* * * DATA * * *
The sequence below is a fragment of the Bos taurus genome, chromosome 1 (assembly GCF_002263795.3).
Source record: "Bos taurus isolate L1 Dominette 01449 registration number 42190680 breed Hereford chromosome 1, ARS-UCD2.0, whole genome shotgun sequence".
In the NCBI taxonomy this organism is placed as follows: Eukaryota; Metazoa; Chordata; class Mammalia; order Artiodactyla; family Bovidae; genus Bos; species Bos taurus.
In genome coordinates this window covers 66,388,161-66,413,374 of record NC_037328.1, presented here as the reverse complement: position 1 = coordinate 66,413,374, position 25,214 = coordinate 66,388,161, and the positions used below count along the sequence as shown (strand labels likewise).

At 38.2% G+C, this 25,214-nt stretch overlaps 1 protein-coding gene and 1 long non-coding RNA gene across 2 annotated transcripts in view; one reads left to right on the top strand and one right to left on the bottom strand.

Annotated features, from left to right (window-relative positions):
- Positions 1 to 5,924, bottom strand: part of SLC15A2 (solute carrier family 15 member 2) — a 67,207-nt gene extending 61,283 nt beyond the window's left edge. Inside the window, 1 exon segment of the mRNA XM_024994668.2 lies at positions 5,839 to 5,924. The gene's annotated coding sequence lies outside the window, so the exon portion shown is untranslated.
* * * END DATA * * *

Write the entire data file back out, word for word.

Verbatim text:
The sequence below is a fragment of the Bos taurus genome, chromosome 1 (assembly GCF_002263795.3).
Source record: "Bos taurus isolate L1 Dominette 01449 registration number 42190680 breed Hereford chromosome 1, ARS-UCD2.0, whole genome shotgun sequence".
In the NCBI taxonomy this organism is placed as follows: Eukaryota; Metazoa; Chordata; class Mammalia; order Artiodactyla; family Bovidae; genus Bos; species Bos taurus.
In genome coordinates this window covers 66,388,161-66,413,374 of record NC_037328.1, presented here as the reverse complement: position 1 = coordinate 66,413,374, position 25,214 = coordinate 66,388,161, and the positions used below count along the sequence as shown (strand labels likewise).

At 38.2% G+C, this 25,214-nt stretch overlaps 1 protein-coding gene and 1 long non-coding RNA gene across 2 annotated transcripts in view; one reads left to right on the top strand and one right to left on the bottom strand.

Annotated features, from left to right (window-relative positions):
- Positions 1 to 5,924, bottom strand: part of SLC15A2 (solute carrier family 15 member 2) — a 67,207-nt gene extending 61,283 nt beyond the window's left edge. Inside the window, 1 exon segment of the mRNA XM_024994668.2 lies at positions 5,839 to 5,924. The gene's annotated coding sequence lies outside the window, so the exon portion shown is untranslated.